June 6, 2009
65 years ago today, an event took place that was a turning point in World War II, on a beaches of Normandy, France. The landings took place on a 50 miles stretch of the Normandy Coast, as 160,000 Troops landed on June 6, 1944. According to the D-Day museum, the Allied invasioin tok place with several overlapping operations.
“The armed forces use codenames to refer to the planning and execution of specific military operations. Operation Overlord was the codename for the Allied invasion of northwest Europe. The assault phase of Operation Overlord was known as Operation Neptune. Operation Neptune began on D-Day (June 6, 1944) and ended on June 30, 1944. By this time, the Allies had established a firm foothold in Normandy. Operation Overlord also began on D-Day, and continued until Allied forces crossed the River Seine on 19 August.”1
On D-Day the Germans had 50 divisions stationed in France, Belgium and the Netherlands. Allied Troops faced well prepared German forces, who had large intricate concrete bunkers. They also took advantage of the natural landscape, by using cliffs and hills overlooking the beach as defense points. Allied Forces however overcame the distinct advantage that the Germans had and won the battle; but not without great cost.
Weather forecasts for D-Day weren’t favorable to the Allied Forces. However, despite that, General Dwight D. Eisenhower made the decision to attack on June 6th. At 2am, divisions of American and British were dropped behind the beaches. After 4 1/2 hours of intense fighting to gain points of egress, assault waves of Troops began to land on the beaches. Over 5,000 ships, as well as 4,000 ship to shore craft were used to facilitate the attack. The battle was intense and bloody and many lost their lives, many were buried there.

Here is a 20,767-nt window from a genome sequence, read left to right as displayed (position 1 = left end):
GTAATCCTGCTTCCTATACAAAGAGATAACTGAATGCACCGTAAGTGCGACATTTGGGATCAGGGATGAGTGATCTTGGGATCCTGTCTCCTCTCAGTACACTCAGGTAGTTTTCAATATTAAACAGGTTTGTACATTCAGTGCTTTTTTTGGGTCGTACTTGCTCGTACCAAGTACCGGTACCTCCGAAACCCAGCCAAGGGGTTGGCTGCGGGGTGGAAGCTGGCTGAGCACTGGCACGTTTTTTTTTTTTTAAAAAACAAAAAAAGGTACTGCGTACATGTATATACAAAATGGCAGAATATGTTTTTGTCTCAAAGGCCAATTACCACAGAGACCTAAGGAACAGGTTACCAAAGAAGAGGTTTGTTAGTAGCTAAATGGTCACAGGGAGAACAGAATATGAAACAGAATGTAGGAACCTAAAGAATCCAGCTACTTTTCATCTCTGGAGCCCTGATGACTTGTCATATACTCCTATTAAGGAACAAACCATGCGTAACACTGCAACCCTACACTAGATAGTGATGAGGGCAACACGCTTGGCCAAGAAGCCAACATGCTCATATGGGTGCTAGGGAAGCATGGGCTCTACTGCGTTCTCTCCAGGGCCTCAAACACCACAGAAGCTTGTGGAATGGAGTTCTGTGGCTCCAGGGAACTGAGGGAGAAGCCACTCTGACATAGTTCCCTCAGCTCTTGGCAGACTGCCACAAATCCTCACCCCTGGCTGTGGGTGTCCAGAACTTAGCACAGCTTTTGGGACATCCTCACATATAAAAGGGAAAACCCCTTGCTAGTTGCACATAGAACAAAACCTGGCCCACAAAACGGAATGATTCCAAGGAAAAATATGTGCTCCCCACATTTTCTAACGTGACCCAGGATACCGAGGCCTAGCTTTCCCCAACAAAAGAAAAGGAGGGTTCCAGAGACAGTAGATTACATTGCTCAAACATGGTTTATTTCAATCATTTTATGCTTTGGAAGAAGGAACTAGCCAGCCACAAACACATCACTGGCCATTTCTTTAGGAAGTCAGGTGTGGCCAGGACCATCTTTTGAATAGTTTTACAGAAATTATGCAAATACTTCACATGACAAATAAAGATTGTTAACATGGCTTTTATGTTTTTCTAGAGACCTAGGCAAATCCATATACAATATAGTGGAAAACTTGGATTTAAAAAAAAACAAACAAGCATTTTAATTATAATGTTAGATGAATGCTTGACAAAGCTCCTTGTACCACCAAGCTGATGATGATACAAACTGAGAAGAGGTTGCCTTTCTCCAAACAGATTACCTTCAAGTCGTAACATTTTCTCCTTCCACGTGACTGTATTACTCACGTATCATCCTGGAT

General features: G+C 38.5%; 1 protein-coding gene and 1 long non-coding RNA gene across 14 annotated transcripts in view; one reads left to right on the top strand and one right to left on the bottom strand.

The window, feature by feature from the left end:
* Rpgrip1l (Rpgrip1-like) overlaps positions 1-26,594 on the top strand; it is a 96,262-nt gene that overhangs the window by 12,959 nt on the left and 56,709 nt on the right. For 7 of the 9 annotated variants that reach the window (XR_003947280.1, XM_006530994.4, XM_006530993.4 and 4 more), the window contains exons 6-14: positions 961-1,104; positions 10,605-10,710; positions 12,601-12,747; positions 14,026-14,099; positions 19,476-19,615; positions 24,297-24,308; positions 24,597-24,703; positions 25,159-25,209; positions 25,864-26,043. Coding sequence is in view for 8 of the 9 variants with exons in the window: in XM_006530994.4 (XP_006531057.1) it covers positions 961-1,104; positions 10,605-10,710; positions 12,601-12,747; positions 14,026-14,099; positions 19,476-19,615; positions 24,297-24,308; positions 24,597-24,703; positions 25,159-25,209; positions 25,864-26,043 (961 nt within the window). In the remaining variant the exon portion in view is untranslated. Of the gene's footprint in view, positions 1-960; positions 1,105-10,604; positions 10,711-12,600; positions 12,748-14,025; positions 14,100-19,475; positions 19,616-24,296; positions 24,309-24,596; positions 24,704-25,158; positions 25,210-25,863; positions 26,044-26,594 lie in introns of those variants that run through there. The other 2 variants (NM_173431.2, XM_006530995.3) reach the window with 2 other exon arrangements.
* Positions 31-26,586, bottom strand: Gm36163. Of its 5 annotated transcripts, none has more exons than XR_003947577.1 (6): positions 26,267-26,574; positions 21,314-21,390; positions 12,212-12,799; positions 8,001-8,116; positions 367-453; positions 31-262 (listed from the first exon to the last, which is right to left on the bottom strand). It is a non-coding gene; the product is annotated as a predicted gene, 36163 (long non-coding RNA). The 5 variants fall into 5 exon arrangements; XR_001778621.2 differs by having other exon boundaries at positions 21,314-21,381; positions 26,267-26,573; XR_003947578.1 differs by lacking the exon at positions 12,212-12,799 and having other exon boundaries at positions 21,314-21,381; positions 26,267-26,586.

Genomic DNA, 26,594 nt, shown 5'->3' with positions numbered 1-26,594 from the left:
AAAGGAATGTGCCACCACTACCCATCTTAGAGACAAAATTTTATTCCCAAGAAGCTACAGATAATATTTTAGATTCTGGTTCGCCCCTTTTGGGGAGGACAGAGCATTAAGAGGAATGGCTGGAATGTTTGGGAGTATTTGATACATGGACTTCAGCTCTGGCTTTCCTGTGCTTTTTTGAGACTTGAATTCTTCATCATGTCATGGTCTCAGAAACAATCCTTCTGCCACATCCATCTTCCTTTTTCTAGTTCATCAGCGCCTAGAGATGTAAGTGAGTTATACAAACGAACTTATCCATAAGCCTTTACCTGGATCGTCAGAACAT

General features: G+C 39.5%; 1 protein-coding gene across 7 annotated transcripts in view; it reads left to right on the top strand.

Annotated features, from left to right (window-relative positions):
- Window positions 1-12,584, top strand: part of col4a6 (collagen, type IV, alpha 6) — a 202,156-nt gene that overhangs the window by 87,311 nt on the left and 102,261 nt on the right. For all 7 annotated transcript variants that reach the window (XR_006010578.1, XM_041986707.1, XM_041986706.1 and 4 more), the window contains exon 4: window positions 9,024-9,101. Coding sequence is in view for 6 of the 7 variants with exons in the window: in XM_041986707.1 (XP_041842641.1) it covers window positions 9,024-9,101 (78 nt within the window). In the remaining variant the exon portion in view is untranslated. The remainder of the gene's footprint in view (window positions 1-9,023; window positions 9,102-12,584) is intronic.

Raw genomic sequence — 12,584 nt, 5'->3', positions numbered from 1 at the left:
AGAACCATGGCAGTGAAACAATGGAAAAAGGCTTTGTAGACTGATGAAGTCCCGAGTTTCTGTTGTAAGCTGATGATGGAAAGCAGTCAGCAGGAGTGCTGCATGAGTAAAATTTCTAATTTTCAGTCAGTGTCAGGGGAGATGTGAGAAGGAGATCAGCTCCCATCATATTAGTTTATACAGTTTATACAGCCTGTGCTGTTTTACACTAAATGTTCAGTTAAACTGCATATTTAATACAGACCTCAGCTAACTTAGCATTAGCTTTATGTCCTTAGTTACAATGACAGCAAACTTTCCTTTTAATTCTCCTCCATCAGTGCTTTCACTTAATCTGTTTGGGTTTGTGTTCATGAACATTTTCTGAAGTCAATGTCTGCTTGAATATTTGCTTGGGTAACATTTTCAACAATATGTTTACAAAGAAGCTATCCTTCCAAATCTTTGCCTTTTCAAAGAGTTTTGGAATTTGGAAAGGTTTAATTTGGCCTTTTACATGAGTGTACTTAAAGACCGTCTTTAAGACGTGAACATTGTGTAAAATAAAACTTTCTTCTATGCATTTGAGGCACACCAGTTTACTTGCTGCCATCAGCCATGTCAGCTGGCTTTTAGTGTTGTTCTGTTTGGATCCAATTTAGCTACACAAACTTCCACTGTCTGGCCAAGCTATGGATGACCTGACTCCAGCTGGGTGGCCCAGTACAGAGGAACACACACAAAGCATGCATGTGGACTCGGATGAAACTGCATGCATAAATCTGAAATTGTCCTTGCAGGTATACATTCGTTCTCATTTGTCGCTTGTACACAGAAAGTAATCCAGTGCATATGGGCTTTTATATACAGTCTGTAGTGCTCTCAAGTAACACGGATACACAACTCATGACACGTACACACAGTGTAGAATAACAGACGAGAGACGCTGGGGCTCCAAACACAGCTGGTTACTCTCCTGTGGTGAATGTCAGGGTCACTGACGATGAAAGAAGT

The Normandy American Cemetery and Memorial, covers 172.5 acres of land and contains the remains of 9,387 US Soldiers who lost their lives there. On the Walls of the Missing in a semicircular garden on the east side of the memorial are inscribed 1,557 names. Rosettes mark the names of those since recovered and identified.2
It’s important that we remember those who lost their lives on those beaches and those who survived. These men served proudly and willingly made the ultimate sacrifice, to ensure that Europe was free from the tyranny of the Nazi Germans. Their heroism is a shining example to those serving in the US Military today. Just like the brave men at Normany, our Troops today, serve in Afghanistan and Iraq, fighting to ensure that the people of those countries are able to finally experience freedom. While many of the survivors of D-Day are no longer among us, their actions continue to provide inspiration to many. I ask that everyone take a moment today to remember, honor and pay your respects to the Heroes of the Normandy invasion. May those who are no longer with us, rest in eternal peace.